Top 20 books of 2010

Here are the books we really loved this year

Top 20 books of 2010

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Tiger John Vaillant
A chilling page turner—complete with an astonishing denouement—about a Siberian tiger’s revenge and the dangerous subsequent hunt for the man-killer.

Future Babble Dan Gardner
A witty, lively debunking of wrong-headed predictions about the future by “experts”—and why we frequently fail to notice their spectacularly dumb mistakes.

Even Silence Has an End Ingrid Betancourt
The kidnapped Colombian politician’s gripping account of years in jungle captivity features squabbling hostages, brutish deprivation and, somehow, hope.

The Truth Shows Up Harvey Cashore
A great investigative reporter’s account of his 15-year effort to bring the Airbus affair to light, which damaged not just Brian Mulroney but the journalist himself.

Parisians Graham Robb
With tiny, perfect character sketches of everyone from Napoleon to Haussmann, an entrancing life of Paris that reads like a Balzac novel.

Against Reform John Pepall
A clever and bracing contrarian critique of proposed reforms to our political institutions—an elected Senate, fixed election dates—and why they’d fail.

The Paper Garden Molly Peacock
A juicy biography of the 18th-century mixed-media collage pioneer—a grieving widow in her 70s—and brilliant exploration of late-life creativity.

The Emperor of All Maladies Siddhartha Mukherjee
An oncologist offers a moving, informative and elegantly written history of our eternal, and most intimate, deadly enemy: cancer.

Last Call Daniel Okrent
This superb social history of the rise and fall of Prohibition, that maddest of American utopian dreams, is a cautionary tale for the current war on drugs.

Finishing the Hat Stephen Sondheim
Opinionated, entertaining essays on the art and craft of lyric writing, accompanied by stunning photographs, from the man who gave us “West Side Story.”

Let’s Take the Long Way Home Gail Caldwell
A memoir of friendship between two writers, both recovering alcoholics and dog-lovers, who sustained and completed each other until one died, too soon.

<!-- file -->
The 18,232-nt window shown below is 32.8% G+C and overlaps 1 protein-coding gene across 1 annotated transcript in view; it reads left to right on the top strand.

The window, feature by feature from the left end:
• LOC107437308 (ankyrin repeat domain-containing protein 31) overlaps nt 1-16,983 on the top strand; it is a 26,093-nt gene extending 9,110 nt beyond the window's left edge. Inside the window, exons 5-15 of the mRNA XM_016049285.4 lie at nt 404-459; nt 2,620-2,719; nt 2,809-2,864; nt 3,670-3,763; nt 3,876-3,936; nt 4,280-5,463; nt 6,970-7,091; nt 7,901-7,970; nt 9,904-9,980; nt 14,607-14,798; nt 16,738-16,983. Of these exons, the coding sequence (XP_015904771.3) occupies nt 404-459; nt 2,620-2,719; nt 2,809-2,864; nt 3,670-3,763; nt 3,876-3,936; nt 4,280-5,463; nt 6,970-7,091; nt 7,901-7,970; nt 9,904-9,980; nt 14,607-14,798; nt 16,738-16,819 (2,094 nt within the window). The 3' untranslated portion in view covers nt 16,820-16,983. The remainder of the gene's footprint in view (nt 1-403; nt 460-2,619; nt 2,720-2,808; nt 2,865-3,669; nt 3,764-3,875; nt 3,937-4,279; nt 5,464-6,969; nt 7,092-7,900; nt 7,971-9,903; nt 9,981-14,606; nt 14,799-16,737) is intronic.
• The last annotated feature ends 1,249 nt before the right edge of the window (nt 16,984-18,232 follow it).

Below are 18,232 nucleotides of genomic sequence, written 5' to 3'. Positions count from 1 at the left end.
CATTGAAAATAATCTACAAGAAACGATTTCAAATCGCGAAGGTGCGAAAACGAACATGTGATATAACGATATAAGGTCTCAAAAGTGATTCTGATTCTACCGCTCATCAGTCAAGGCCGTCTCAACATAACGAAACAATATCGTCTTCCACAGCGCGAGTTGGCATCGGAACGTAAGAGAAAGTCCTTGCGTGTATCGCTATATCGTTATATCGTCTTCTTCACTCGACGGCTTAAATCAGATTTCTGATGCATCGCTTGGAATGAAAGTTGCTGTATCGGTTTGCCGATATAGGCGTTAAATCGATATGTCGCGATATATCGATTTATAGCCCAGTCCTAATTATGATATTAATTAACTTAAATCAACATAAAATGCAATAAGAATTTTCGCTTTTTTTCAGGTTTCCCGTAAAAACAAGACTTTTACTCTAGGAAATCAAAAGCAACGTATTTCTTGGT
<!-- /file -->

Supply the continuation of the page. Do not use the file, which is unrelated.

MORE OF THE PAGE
Contested Will James Shapiro
A brilliant exposition of how and why the authorship controversy evolves in tandem with our ideas of how a writer reveals himself in his works.

Room Emma Donoghue
A stringently intelligent, creepily claustrophobic tale of a mother and son imprisoned in a garden shed becomes an epic of parenthood, through a child’s eyes.

A Visit from the Goon Squad Jennifer Egan
An utterly enthralling, stylistically inventive romp through the lives of indelibly drawn characters, many connected by music—a dazzling entertainment.

By Nightfall Michael Cunningham
With nods to Henry James and Thomas Mann, this masterful, literary exploration of mid-life marriage, malaise and desire, set in the Manhattan art world, packs a quiet wallop.

My Hollywood Mona Simpson
In pitch-perfect alternating chapters, a mom and her Filipino nanny create a stunning portrait of the uneasy mutual dependency at the heart of family life.

Super Sad True Love Story Gary Shteyngart
Often hilarious, this raunchy dystopian satire, set in near-future New York, achieves heft with a May-December romance that is, yes, super sad and feels true.

The Imperfectionists Tom Rachman
At an English-language newspaper in Rome, a cast of ink-stained wretches and their eccentric bosses struggle, comically and tragically, to stay afloat.

The Snakewoman of Little Egypt Robert Hellenga
Original and riveting, this love story between an ex-con who shot her husband and an anthropologist is an ode to the beauty of learning, crammed with fascinating digressions.

The Lonely Polygamist Brady Udall
A darkly comic, mesmerizing family drama about a Mormon with four wives and 28 children who feels increasingly disconnected from his family after the death of a child.

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